A Moment with the Bible
Matthew 12:1-8 #3
Notice Jesus words, “Or have you not read in the Law how on the Sabbath the priests in the temple profane the Sabbath and are guiltless? I tell you, something greater than the temple is here.”
Three times in this text Jesus indicted the Pharisees for a lack of careful observation of the scriptures and a negligence in applying the words they read. Twice He says, “Have you not read,” and the third time He says, “If you had known.”
The progression of Jesus’ arguments goes like this. David and his men ate the holy bread designated only for priests, but the Pharisees did not condemn David. The disciples simply ate grain and the Pharisees condemned them. David and his company of men had a pressing need, but Jesus and His company had a greater mission. Jesus’ argument concerning the priests and their work on the Sabbath is similar. The priests were laboring every Sabbath for the service of the temple in order to honor God. The Pharisees had not even considered the principle of priestly labor. But Jesus’ disciples were laboring on the Sabbath for the One who is greater than the temple. They labored for the One who was the architect of both the physical temple and the heavenly temple after which it was patterned. If the priests can labor for God on the Sabbath, sacrificing animals and cooking and eating their portion, then certainly the disciples can glean some grain in order to strengthen themselves in service to the One who is the Lord of the Sabbath.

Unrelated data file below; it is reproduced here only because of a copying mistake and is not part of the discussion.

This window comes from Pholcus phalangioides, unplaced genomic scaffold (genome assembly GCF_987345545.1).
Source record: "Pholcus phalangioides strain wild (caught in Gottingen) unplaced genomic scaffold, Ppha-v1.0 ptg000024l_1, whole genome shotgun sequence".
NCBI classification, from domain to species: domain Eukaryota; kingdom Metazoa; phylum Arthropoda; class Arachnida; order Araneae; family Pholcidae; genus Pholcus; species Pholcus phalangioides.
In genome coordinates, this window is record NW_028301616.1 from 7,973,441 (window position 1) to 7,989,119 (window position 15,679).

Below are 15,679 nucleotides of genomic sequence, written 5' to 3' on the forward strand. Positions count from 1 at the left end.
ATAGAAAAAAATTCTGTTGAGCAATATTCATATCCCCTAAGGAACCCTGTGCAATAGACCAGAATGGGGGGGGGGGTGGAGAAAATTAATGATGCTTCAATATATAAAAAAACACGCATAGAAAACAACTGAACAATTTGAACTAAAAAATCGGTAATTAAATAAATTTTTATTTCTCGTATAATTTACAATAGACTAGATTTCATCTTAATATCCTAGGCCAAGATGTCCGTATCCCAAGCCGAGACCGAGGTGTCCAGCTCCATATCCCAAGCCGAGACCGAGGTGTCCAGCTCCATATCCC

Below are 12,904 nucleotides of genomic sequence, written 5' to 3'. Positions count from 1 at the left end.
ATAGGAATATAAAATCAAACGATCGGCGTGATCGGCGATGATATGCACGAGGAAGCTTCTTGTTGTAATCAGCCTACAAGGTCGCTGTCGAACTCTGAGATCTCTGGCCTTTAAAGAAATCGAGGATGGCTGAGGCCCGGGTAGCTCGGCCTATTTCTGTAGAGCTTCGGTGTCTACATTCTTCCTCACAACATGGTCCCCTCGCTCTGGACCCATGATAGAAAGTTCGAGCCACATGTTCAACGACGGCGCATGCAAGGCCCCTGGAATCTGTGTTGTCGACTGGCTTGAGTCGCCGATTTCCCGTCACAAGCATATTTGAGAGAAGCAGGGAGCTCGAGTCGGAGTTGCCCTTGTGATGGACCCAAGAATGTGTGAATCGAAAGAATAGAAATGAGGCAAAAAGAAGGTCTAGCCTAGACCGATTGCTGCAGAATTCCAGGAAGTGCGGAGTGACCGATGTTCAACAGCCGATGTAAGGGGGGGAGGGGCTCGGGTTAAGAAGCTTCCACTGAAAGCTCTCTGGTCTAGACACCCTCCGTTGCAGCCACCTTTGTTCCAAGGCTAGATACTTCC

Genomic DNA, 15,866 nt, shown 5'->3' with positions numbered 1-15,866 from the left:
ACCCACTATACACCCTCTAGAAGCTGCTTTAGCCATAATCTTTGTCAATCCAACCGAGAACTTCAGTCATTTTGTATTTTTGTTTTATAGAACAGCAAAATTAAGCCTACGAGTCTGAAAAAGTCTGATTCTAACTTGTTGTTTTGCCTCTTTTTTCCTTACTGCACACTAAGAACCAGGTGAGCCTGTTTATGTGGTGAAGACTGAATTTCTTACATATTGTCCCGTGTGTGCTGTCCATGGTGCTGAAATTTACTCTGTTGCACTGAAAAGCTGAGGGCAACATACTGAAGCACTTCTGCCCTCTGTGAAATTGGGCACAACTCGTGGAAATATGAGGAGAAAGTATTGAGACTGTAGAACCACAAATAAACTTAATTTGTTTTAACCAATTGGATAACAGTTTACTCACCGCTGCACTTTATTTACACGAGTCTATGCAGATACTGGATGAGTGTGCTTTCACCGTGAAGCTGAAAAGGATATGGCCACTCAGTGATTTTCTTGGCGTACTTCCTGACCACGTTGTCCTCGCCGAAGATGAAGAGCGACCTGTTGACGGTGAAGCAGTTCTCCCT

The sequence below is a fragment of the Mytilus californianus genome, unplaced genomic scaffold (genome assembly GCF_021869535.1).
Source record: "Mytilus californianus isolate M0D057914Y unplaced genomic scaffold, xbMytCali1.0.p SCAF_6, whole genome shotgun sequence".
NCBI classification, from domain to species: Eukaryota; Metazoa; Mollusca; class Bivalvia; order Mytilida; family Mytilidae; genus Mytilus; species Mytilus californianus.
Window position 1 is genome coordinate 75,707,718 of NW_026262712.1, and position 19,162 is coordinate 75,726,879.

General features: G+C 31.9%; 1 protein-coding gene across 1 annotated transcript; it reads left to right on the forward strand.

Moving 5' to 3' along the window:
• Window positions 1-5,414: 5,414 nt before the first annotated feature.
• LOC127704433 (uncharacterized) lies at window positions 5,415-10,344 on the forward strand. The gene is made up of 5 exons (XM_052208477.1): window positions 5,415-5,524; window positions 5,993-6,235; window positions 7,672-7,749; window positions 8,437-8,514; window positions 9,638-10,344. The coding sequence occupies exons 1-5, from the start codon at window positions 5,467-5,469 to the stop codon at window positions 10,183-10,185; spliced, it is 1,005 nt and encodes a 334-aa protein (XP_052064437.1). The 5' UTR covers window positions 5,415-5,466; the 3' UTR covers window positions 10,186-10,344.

The primary point of this text is that the Pharisees missed the true meaning of the Sabbath. It was intended as a gift to man with the intent that God would be honored. Our worship today is the same. God has given us a great gift in teaching us to pray, sing, give, share His word, and partake of the Lord’s Supper in remembrance of Him. But these are not intended as the goal; these are a means to the goal of growing to be more like Him and honoring Him in our lives. God designed these particular parts of worship with a spiritual goal. If we miss that purpose, we have not truly worshiped.